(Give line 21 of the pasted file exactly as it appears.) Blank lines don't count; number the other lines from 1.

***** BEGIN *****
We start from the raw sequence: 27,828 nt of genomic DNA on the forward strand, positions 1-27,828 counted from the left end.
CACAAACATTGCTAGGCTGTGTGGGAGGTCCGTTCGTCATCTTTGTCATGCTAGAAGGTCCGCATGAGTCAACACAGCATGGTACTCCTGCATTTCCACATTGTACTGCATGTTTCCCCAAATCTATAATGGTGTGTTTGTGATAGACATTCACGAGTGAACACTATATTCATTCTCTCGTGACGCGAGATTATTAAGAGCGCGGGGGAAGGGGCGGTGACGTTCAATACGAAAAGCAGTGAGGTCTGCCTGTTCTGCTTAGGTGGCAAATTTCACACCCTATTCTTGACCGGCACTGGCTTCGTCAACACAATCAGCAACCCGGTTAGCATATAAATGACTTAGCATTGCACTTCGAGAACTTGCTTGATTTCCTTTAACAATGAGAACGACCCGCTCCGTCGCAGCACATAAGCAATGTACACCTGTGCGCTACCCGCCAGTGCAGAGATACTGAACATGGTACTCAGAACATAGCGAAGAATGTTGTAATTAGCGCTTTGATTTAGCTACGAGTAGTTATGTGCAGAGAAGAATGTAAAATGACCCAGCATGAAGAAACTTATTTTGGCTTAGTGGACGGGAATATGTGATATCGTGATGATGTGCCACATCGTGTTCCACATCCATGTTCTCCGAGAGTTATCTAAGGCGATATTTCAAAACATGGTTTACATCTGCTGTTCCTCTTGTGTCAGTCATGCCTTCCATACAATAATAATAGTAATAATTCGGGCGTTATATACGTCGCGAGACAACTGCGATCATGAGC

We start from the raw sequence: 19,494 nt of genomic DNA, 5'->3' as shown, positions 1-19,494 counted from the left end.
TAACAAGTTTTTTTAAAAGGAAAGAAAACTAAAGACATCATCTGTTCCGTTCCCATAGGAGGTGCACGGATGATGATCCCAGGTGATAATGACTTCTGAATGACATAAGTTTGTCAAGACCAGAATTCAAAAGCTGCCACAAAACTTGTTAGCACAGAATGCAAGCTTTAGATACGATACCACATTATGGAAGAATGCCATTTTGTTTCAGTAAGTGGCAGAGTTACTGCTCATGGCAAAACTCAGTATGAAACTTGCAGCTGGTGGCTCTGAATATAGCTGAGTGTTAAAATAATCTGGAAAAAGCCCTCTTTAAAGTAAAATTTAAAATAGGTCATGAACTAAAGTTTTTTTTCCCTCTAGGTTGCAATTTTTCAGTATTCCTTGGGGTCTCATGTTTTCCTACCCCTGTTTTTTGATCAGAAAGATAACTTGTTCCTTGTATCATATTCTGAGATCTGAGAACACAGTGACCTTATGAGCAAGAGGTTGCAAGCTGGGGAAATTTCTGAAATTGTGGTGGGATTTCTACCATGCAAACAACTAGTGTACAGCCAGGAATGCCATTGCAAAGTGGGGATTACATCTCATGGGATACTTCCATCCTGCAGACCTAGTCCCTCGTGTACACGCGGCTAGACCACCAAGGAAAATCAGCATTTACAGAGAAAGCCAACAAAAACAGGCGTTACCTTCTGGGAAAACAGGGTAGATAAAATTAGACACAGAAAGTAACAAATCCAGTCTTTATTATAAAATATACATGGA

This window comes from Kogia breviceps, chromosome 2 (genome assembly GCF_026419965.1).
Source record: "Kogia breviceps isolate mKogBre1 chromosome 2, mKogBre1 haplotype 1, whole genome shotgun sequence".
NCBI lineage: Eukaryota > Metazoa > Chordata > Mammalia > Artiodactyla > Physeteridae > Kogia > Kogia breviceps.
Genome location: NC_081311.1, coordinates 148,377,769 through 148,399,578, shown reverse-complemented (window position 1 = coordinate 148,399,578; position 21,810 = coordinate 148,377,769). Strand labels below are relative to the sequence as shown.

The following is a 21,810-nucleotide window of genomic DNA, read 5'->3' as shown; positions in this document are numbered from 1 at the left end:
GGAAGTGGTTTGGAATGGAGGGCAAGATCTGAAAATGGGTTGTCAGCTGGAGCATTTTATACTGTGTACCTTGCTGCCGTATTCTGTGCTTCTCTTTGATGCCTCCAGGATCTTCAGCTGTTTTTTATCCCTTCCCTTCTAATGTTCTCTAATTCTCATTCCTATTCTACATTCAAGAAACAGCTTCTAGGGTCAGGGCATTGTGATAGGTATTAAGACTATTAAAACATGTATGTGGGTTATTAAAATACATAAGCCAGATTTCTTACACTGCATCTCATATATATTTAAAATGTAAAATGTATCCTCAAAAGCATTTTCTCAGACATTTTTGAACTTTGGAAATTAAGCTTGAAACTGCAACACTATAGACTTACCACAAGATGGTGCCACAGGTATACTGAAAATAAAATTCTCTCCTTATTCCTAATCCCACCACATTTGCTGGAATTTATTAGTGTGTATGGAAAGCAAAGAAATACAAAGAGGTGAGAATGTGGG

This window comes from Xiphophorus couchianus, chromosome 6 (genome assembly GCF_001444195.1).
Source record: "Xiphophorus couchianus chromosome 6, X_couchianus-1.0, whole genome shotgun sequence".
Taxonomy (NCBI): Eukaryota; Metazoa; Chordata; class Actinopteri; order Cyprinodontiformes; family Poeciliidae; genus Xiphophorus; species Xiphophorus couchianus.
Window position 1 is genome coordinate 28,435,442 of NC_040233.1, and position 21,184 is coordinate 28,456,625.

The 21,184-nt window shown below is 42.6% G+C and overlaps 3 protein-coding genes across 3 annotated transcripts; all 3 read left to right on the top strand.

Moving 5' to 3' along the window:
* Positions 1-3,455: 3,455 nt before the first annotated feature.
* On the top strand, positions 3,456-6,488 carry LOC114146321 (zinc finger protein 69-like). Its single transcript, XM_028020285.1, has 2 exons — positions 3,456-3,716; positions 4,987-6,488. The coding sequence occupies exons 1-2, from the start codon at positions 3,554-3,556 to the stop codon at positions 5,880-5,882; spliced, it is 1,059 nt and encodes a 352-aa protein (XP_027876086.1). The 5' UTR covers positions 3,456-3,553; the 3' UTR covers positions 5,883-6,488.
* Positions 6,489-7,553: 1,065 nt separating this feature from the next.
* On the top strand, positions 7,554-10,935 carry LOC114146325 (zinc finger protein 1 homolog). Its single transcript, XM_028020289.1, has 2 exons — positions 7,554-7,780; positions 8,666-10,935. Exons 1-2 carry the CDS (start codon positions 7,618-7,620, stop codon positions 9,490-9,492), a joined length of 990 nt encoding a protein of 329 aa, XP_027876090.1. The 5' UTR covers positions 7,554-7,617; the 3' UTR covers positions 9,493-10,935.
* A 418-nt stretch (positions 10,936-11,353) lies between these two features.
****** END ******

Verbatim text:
* A 418-nt stretch (positions 10,936-11,353) lies between these two features.